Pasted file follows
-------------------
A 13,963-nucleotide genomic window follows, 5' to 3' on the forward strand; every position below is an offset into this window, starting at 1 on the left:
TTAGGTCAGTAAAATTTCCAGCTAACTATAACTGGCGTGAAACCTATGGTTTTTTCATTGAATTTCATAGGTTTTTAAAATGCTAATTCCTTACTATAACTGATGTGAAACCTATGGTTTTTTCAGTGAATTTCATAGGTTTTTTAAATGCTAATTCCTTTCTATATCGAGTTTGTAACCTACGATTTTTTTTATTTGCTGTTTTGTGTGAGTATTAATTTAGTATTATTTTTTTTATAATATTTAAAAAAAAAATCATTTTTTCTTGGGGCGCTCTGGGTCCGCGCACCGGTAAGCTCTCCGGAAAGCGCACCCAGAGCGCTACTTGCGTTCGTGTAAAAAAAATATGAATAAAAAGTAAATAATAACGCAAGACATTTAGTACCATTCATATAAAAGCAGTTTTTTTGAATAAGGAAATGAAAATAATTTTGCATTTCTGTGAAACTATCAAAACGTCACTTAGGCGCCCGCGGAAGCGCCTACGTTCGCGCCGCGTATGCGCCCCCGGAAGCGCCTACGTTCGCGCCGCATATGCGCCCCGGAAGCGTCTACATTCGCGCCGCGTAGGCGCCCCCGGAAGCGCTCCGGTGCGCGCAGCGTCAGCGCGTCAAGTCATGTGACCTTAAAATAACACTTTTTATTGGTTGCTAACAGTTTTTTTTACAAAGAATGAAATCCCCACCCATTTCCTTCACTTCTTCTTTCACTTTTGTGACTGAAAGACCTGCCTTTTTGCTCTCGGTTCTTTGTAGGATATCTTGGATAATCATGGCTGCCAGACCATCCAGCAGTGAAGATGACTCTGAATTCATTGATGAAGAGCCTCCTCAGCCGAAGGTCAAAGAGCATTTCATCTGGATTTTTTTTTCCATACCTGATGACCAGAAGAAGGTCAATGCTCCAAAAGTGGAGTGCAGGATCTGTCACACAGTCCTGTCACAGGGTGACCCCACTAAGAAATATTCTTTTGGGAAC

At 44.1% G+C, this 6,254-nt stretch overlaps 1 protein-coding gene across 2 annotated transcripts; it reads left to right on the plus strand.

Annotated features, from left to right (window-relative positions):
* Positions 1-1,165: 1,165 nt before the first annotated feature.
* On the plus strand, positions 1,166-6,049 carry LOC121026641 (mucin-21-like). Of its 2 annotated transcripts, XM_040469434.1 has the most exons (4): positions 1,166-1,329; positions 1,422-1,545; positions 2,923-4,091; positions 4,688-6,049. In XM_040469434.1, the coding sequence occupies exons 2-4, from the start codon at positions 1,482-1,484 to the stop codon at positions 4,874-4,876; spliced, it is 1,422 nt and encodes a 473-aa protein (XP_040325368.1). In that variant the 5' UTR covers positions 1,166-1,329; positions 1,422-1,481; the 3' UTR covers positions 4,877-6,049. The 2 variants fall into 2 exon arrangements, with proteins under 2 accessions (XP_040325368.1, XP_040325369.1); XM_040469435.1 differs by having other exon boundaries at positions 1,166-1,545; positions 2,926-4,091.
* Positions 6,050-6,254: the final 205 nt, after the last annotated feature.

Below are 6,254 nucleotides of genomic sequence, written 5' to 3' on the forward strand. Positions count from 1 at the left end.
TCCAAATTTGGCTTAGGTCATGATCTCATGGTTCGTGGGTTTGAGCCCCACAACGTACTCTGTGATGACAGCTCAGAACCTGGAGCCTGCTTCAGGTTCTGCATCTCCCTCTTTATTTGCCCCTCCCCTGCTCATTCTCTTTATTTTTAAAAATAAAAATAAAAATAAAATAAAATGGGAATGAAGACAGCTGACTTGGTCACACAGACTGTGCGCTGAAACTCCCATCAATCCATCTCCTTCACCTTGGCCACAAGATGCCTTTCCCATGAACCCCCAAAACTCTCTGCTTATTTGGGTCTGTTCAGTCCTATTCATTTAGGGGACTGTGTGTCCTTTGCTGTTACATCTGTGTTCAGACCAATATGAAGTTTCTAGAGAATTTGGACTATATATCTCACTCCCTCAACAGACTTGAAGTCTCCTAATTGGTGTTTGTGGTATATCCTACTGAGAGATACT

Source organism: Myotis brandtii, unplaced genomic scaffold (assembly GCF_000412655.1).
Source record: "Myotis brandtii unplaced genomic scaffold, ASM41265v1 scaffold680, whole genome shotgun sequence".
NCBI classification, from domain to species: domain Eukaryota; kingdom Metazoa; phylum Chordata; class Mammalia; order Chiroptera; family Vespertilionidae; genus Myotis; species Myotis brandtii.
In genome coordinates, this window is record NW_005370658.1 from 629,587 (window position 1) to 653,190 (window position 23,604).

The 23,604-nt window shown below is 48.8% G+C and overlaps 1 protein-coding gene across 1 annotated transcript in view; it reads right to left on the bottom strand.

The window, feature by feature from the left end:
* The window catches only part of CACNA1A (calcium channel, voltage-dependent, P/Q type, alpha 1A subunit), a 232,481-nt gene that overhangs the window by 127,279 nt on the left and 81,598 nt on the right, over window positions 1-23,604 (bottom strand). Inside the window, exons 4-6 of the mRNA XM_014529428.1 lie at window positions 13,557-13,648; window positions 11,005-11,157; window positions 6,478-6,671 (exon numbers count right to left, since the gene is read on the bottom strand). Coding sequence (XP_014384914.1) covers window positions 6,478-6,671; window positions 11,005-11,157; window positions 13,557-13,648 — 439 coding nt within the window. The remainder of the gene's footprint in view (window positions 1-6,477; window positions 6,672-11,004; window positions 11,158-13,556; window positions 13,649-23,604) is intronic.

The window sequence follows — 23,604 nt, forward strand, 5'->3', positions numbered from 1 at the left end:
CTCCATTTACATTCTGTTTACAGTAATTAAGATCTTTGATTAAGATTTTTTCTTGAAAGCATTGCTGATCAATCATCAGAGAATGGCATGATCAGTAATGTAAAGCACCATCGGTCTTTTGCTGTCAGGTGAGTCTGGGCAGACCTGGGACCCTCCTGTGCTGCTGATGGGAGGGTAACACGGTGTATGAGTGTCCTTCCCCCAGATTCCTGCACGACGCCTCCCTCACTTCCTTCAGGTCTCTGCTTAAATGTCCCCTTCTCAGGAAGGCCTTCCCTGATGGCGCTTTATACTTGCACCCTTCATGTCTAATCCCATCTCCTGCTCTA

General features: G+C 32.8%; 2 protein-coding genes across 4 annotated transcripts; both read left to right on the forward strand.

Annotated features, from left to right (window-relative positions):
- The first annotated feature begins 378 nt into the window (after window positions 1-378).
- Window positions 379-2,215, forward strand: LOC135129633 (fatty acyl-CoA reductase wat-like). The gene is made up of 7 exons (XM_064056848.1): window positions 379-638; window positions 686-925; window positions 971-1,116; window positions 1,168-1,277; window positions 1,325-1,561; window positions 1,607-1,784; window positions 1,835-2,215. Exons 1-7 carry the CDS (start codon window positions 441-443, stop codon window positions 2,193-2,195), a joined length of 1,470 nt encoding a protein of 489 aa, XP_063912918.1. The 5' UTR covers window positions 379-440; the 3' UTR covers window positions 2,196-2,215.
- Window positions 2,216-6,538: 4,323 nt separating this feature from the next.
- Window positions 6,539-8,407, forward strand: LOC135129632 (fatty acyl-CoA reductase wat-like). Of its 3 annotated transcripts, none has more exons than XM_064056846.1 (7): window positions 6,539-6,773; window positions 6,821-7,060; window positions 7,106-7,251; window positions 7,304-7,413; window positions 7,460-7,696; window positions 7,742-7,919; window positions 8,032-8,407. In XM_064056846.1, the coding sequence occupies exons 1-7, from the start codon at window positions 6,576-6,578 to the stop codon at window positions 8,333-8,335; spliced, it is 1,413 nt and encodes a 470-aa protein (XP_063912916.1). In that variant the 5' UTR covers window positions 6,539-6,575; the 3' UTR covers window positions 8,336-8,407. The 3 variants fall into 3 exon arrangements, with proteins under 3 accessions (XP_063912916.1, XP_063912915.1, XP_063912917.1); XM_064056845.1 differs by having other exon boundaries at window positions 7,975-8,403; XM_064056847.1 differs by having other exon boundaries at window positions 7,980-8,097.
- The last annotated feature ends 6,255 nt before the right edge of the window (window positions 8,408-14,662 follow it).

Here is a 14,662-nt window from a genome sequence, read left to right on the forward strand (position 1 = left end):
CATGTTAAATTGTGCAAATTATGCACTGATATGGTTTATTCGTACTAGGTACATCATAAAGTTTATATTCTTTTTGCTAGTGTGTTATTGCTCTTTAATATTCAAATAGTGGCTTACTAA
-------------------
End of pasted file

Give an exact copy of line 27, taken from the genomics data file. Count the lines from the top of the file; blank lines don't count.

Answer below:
CATGTTAAATTGTGCAAATTATGCACTGATATGGTTTATTCGTACTAGGTACATCATAAAGTTTATATTCTTTTTGCTAGTGTGTTATTGCTCTTTAATATTCAAATAGTGGCTTACTAA